Fish Facts

Fish Facts: Slip, slop, and a slap in the face for aquatic environments

Coral friendly sunscreen may be part of the solution 

SKIN cancer is Australia’s most common form of cancer, but regular use of sunscreens has been proven to reduce the risk of developing melanomas and other forms of skin cancers like basal cell carcinomas. Fishers spend more time out in the environment than most, and there is no doubt that using sunscreens is an important for your health and wellbeing on the water. However, new research is showing that the nanotechnology used in todays sunscreens that makes them so effective and easy to use, has a toxic downside for the organisms living in aquatic environments.

Skin cancer is caused by damage to the skin cells arising from exposure to UV radiation. Sunscreens work by blocking or reflecting the UV radiation before it can damage the skin. However, the fact that some of the chemicals used in sunscreens to block UV can damage corals has been known for some time. In 2008 researchers from Italy found[1] that UV-disrupting chemicals in sunscreens caused coral bleaching by inducing viral infections in the symbiotic algae (zooxanthellae) that are required for growth and survival of hard corals. The researchers found this effect occurred even at very low concentrations, leading them to conclude that sunscreens leaching into the water probably contributed to coral bleaching in many coral reefs with high levels of recreational in-water use (e.g. swimming, diving). Indeed, they calculated that between 16,000 and 25,000 tonness of sunscreen is used each year in tropical countries, and that at least 25% of that is washed off during swimming, accounting for release of 4,000–6,000 tonnes/year in coral reef areas, potentially threatening up to 10% of the worlds coral reefs.

The conclusions from this initial research were met with scepticism by some members of the scientific community, but it seems these results are repeatable – recent research published this year has confirmed that environmental concentrations of a UV blocker (oxybenzone) used in some sunscreens caused fatal deformities in larval corals, posing a hazard to coral reef conservation[2]. But what is even more worrying is that it seems not only corals are threatened by sunscreens.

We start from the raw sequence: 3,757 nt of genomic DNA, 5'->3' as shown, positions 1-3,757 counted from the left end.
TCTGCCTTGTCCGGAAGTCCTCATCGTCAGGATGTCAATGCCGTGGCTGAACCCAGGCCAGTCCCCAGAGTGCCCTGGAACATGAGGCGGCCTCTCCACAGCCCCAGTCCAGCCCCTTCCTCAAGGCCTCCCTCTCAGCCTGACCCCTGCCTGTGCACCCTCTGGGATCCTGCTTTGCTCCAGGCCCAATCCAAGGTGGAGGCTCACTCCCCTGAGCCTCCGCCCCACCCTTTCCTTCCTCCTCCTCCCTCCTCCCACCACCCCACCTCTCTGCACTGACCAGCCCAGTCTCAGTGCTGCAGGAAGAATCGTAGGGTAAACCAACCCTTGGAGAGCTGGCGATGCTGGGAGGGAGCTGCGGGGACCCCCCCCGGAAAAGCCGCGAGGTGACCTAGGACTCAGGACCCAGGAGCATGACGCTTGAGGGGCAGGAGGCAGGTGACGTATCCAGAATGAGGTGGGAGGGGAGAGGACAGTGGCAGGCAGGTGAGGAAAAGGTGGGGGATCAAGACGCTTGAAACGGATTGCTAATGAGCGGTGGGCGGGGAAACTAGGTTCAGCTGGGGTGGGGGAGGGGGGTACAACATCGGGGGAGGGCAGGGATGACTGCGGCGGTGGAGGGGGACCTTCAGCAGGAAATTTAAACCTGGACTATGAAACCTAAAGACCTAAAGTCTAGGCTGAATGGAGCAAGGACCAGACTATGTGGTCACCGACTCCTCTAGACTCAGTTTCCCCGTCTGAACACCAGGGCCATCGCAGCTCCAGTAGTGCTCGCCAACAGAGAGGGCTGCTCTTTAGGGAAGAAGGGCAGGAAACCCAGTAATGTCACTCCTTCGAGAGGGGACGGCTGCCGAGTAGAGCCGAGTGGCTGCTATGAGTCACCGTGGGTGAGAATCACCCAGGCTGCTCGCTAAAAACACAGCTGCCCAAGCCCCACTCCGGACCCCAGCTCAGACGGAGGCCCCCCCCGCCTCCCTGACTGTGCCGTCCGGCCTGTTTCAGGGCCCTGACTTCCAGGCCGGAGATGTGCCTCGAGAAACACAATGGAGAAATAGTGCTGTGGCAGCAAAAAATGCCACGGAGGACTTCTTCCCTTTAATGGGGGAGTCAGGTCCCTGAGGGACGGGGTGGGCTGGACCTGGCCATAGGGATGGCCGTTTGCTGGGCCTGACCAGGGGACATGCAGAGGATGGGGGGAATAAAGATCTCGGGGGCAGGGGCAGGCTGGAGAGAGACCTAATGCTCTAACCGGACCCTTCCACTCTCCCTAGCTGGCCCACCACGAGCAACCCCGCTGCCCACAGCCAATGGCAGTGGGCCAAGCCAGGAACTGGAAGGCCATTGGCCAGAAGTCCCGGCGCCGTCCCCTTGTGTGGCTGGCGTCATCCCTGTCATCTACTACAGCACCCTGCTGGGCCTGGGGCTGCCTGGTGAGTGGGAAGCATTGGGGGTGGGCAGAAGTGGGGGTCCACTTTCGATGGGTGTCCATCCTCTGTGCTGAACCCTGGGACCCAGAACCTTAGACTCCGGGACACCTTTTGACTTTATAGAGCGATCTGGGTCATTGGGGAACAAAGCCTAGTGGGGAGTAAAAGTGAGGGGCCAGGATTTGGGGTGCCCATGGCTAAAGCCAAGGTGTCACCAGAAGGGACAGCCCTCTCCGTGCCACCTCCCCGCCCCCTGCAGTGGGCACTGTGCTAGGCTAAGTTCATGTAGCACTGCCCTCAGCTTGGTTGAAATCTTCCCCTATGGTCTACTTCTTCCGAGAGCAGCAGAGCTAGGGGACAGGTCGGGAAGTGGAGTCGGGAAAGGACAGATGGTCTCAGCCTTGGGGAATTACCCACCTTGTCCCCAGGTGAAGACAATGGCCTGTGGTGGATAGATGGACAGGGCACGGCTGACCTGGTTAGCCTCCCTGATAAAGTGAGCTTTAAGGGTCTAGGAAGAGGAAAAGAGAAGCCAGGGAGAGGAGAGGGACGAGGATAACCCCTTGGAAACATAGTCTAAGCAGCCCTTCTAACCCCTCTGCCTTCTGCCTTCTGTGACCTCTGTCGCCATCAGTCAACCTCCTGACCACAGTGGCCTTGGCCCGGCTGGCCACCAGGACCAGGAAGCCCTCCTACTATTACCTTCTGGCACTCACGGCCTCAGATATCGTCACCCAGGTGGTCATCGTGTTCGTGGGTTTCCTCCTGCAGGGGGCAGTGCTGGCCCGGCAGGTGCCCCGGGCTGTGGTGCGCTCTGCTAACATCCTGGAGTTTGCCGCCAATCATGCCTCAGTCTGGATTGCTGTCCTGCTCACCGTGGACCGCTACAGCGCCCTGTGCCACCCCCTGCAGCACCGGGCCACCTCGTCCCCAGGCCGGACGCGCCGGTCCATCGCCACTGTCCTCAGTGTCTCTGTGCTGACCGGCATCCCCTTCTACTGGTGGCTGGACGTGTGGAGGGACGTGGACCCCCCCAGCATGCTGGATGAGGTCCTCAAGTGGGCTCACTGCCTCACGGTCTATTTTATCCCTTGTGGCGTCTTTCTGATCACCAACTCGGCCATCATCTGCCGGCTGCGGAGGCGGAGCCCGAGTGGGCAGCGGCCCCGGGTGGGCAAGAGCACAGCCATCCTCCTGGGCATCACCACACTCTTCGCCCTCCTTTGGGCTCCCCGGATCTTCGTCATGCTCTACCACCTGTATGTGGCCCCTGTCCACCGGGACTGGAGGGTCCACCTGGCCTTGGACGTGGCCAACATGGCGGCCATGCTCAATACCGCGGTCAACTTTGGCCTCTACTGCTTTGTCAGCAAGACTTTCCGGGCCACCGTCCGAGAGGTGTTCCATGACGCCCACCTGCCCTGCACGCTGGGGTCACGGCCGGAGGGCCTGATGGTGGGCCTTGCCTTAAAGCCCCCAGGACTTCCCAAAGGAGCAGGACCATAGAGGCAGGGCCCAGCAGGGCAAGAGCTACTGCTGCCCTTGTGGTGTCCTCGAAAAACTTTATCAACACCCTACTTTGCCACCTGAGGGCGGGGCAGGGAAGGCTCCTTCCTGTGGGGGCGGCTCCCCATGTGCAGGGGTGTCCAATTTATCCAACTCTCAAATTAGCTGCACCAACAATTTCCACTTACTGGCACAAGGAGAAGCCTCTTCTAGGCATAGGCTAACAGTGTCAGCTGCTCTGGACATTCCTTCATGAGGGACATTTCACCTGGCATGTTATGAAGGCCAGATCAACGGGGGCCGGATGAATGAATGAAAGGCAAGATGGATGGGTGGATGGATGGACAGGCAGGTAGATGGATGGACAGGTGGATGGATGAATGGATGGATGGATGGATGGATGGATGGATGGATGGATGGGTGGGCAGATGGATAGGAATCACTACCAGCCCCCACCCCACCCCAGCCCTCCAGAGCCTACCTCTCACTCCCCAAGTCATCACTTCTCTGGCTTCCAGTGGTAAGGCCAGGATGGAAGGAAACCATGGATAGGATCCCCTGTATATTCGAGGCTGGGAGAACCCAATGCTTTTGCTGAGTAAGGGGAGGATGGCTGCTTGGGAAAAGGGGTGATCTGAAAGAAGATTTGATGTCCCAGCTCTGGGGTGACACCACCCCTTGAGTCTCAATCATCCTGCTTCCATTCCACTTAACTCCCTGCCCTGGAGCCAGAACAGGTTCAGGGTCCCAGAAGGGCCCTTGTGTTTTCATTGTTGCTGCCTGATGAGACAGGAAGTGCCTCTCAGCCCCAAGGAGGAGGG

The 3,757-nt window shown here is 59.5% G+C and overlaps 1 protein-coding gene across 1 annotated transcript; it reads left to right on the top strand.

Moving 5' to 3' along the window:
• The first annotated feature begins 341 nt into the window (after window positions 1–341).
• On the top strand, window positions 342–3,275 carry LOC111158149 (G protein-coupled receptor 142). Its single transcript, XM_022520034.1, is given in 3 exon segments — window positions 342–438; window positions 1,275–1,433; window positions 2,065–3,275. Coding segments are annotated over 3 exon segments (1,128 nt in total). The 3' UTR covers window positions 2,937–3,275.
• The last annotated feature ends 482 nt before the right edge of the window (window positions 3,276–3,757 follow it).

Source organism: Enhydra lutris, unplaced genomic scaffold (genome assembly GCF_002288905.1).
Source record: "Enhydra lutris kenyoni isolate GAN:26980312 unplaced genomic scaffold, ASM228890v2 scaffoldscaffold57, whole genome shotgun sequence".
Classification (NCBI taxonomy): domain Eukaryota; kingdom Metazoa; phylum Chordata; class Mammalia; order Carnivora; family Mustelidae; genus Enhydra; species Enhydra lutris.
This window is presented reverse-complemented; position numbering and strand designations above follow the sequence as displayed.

Nanoparticles of titanium dioxide and zinc oxide have been used in sunscreens for some years now as the primary method for blocking or reflecting UV light. Nanoparticles are classed as particles smaller than 100 nanometres (a nanometre is 0.000001 millimetre, and is invisible to the human eye). Sunscreens that use nanoparticles thus appear to be invisible once applied, unlike the older zinc creams which contain much larger zinc particles that give them an opaque appearance. In contrast to good old zinc cream, sunscreens containing transparent nanoscale titanium dioxides are easier to apply and are still highly protective against UV radiation. Consumer safety groups generally agree that nanoparticles of titanium dioxide used at concentrations up to 25% as UV filters in sunscreens are considered safe for external use on humans. But what are their effects on other animals ?

Unfortunately, the data doesn’t look good. In today’s world its widely recognised that our estuaries and coastal waters are where a large proportion of nanoparticles used in sunscreens, cosmetics and other industrial uses (in chemicals, paints, and dyes) end up mainly via the sewerage and stormwater networks. Unfortunately, research has shown that nanoparticles are extremely persistent in the environment and they tend to be aggregated into biological systems via various pathways. Filter feeding organisms are right in the firing line and it has been found that even extremely low concentrations of titanium dioxide (and other metallic nanoparticles) can be accumulated and become toxic to key estuarine species such as oysters, mussels and other bivalves. Toxicity, reduced survival or delayed development in delicate larvae and reduction in immune responses, disruption of digestion and reproduction and various other impacts on juvenile and adult bivalves have been documented. Even more worrying is research that shows chronic exposure of several generations of planktonic crustaceans to titanium dioxide nanoparticles can cause population collapses. Because zooplankton and filter feeding bivalves are a critical parts of the bottom end of the food chain, (and are also important food items for most species of fish of interest to anglers), these sorts of insidious impacts should be of concern.

Well, now we know the potential problems with sunscreens, what can anglers do to reduce these impacts while reducing their cancer risks? Obviously fishos spend most of their time out of the water, so they present less of a nanoparticle risk to the environment than do other water users like swimmers and divers who can shed comparatively large amounts of sunscreen into the water. Nevertheless, use of appropriate clothing is important while fishing. Use long sleeved shirts and pants, good quality hats that protect both the face and neck areas, and sungloves for the hands. If you do choose to go for a swim, using rashies or wetsuits can minimise your need to use sunscreens.

Recognition of this problem has also resulted in development of more environmentally friendly products, such as biodegradable sunblocks which contain no nanoparticles or other nasties. One such product that may be worth a look is Mexitan  Coral Safe (, a biodegradable sunscreen which reportedly achieves a SPF 30 rating without nanoparticles or harsh chemicals. Indeed, in some parts of the world biodegradable sunscreens are starting to become mandatory in some tourist spots more heavily used by snorkellers and scuba divers. Maybe this will become the norm in the future if the science continues to point to these “downstream” problems with nanoparticles.




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